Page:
“Social services are nothing if they are not about empowering the powerless: giving older people the chance to stay in their own home, protecting the vulnerable from abuse and neglect, promoting independence and self reliance, bringing hope to families where almost all hope has gone”
This report will assess to what extent social policy with regard to the elderly has been successful in achieving its aim. In doing this the paper will look at policy development from the late 1940s onwards. It will evaluate policy success and will look at the role of social work in particular. It will look at the impact of New Right thinking on social work policy, funding and practice. There will be an examination of the effect of social policy on vulnerable and oppressed groups and of how ageism and classism may contribute to oppression.
This is a documentary report using internet sources for Government websites and official data which is supplemented by other literature. There will be some use of figures and a diagram to illustrate certain points. After looking at policy development the findings will be used to assess the impact of policy and its effects on vulnerable adults.
The introduction of the Britain’s post-war welfare state was aimed at combating disease, poverty and ignorance. It was designed to support people in times of trouble and to protect those who were unable to protect themselves. From 1948 onwards, what were known as the personal social services, was introduced, it consisted of the health services which were responsible for public health, and welfare departments which were responsible for residential care and the care of the elderly and disabled. It also included children’s departments which were responsible for child care. A large proportion of the budget was allocated for residential care.
Since its inception the way in which the welfare state has been administered has undergone two major reforms. The first of these was in the 1960s and 70s where allocation of funding to departments was transferred from central government to the treasury. In the 1960s welfare departments and children’s departments were unified into social services departments.The second phase was in the 1980s and 90s and it led to a restructuring of the public sector and the way in which welfare was administered. This led to:
- The break up of administration into agencies, e.g. NHS Trusts and agencies responsible for Social Security.
- The introduction of the principles of management and the market which are found throughout the NHS and personal social services
- The requirement for public services to be run like markets, a separation of purchasing and provision of services and the introduction of competition.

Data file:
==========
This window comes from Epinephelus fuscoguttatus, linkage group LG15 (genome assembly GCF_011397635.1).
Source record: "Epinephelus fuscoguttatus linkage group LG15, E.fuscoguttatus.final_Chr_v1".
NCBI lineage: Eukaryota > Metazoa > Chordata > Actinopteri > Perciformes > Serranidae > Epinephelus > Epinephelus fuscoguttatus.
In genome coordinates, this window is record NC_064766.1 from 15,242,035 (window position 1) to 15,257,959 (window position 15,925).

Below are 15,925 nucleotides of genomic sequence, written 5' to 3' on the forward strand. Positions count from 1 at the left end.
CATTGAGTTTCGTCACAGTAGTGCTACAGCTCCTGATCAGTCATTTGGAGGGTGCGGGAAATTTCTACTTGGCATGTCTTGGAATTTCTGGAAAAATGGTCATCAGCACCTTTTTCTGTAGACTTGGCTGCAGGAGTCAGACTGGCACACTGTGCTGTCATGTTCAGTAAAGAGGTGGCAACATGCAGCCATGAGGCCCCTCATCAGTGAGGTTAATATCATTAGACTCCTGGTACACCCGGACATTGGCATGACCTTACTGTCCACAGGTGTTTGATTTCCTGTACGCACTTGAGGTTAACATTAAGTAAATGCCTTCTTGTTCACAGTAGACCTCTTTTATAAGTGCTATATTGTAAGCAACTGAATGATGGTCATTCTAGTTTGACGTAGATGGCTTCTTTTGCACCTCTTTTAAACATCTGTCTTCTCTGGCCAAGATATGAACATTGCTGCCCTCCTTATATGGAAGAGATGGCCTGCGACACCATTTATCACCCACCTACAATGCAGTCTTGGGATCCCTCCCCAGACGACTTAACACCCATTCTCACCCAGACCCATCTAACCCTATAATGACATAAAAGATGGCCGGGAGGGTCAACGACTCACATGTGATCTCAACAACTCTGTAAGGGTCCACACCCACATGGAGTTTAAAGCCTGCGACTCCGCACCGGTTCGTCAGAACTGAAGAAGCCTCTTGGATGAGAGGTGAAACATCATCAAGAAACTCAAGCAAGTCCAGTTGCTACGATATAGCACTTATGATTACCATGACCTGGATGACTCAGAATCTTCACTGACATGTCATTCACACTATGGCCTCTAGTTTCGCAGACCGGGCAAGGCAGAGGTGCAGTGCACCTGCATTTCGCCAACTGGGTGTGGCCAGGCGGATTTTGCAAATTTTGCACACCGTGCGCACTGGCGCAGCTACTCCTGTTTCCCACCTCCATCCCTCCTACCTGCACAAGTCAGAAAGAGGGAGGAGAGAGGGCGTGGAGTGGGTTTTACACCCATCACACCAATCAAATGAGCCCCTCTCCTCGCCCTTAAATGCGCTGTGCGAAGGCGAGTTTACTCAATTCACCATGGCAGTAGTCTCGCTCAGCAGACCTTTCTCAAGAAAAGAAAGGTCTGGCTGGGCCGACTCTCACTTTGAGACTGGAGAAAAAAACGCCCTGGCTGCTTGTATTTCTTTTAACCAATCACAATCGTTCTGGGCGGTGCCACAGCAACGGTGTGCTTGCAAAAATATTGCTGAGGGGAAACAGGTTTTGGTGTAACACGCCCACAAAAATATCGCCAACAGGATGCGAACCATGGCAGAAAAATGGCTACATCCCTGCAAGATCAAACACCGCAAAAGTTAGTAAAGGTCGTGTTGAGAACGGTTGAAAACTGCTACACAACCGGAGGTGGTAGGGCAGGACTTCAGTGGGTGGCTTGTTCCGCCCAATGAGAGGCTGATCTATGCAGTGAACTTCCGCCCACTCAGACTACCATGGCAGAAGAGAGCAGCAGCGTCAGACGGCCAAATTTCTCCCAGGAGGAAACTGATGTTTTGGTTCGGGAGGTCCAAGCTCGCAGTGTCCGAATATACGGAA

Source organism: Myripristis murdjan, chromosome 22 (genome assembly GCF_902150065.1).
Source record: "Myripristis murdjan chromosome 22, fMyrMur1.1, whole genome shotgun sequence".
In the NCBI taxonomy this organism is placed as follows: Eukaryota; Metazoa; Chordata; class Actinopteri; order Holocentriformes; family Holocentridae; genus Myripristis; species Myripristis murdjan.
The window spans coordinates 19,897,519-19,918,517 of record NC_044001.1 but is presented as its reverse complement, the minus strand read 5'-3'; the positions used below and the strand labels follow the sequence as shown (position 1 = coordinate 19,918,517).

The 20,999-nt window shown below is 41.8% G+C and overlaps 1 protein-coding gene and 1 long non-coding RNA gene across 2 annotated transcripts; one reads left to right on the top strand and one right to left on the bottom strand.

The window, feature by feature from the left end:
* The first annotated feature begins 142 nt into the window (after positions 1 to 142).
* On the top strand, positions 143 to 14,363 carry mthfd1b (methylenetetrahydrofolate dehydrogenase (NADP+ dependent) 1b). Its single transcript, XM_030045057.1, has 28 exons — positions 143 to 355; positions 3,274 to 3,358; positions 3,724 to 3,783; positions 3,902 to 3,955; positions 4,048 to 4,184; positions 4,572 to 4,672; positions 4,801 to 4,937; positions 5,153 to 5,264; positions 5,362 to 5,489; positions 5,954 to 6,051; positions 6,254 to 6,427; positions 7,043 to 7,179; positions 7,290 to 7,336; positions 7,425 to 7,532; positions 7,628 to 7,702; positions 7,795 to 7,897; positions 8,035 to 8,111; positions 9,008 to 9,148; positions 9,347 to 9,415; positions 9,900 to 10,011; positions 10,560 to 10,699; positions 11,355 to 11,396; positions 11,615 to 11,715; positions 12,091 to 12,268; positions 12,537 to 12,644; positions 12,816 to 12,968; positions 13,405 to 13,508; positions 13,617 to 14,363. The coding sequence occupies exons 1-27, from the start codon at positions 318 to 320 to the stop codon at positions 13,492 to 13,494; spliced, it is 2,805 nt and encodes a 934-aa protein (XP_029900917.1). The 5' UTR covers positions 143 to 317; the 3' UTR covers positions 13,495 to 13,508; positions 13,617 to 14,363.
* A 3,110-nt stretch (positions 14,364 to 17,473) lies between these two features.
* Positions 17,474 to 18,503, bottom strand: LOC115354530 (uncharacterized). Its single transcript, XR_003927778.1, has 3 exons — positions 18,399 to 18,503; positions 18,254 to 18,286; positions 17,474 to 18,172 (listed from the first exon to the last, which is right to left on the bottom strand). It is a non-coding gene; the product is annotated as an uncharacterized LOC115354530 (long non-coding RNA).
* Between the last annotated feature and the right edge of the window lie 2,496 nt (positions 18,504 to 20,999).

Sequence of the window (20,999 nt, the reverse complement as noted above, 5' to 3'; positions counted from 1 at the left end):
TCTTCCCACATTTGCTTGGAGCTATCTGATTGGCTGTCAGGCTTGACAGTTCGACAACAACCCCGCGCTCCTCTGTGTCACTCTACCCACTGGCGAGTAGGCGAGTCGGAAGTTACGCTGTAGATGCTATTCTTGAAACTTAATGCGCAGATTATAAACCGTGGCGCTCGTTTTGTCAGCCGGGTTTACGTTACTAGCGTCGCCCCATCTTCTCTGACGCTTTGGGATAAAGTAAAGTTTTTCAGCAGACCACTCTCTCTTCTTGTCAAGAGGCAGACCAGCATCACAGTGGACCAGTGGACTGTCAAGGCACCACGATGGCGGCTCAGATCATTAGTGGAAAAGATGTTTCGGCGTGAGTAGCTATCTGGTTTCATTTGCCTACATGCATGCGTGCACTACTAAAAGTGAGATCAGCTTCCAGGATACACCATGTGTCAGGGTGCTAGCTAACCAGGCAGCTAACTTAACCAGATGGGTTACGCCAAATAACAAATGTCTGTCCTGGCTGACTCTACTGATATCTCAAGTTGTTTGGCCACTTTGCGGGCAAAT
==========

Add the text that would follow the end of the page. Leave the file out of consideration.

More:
During the setting up of the Welfare State the powers that had been held by local authorities were largely usurped by central government which still has the final say in how they conduct their affairs. Much of the work of the Social Services Departments was concerned with child services but this changed with the introduction of the NHS and Community Care Act of 1990 and there is a continuing move to operate services jointly. This also meant that care was no longer the preserve of the state, rather it should be the responsibility of the whole community. and state intervention should only occur as a final resort (Giddens, 2001). The Community Care Act of 1990 was a development not only of the 1948 Act but also of the 1970 Social Services Act which states that:
Every local authority shall establish a social services committee, and …there shall stand referred to that committee all matters relating to the discharge by the authority of- (a) their functions under the enactments specified in the first column of Schedule 1 to this Act
Under the terms of the 1990 Act everyone who wishes to access social care must first undertake an assessment of need (circular LAC (92) 12 states that any needs assessment needs to take into account the capacity of the person, their current living situation, any help or support from friends and relatives and also what the person themselves may want from care. The National Services Framework for Older People which is being continually updated has to be taken into account when such an assessment has been made. Undergoing an assessment does not necessarily mean that a person will be offered services. Different local authorities have their own sets of eligibility criteria, against which the needs of the person are assessed an assessment is also made of their ability to pay for care (Moore, 2002). The Health and Social Care Act 2001 entitled older people in residential care to free nursing care, in an attempt to integrate health and social care for older people. There has been concern that this Act might be the beginning of the end of adult social service departments.
Goodman (2005) has argued that access to care for older people may vary. The research suggested that those who were in residential care were more likely to be at a disadvantage in accessing other forms of care whereas older people who remained in their own homes were more likely to be able to access social care. The care needs of those older people in residential care tended to be met by care staff with the help of district nurses in order to provide some care to people in residential homes.
Assessment of Findings
Under the terms of the 1948 Act the state was the primary instrument of welfare and thus social care. As has been documented various later policies changed the way in which social care was distributed and accessed culminating in the Community Care Act of 1990 which shifted responsibility of care from central government to local authorities. It was claimed that this Act would lead to increased choices for service users. In contrast to this claim, some older, perhaps frail people, become socially disenfranchised and are placed in accommodation that is not up to standard nor suited to their needs. Moore (2002) points out that some commentators have argued that a mixed economy of care and the move away from public provision to one that was based on profit making:
…would actually lower the standards of care, as profit rather than public service becomes the overriding motive…(this) will lead to a narrowing of choice…clients being seen as receiving charity…(and) the extent and the quality of services will differ from place to place (Moore, 2002:259).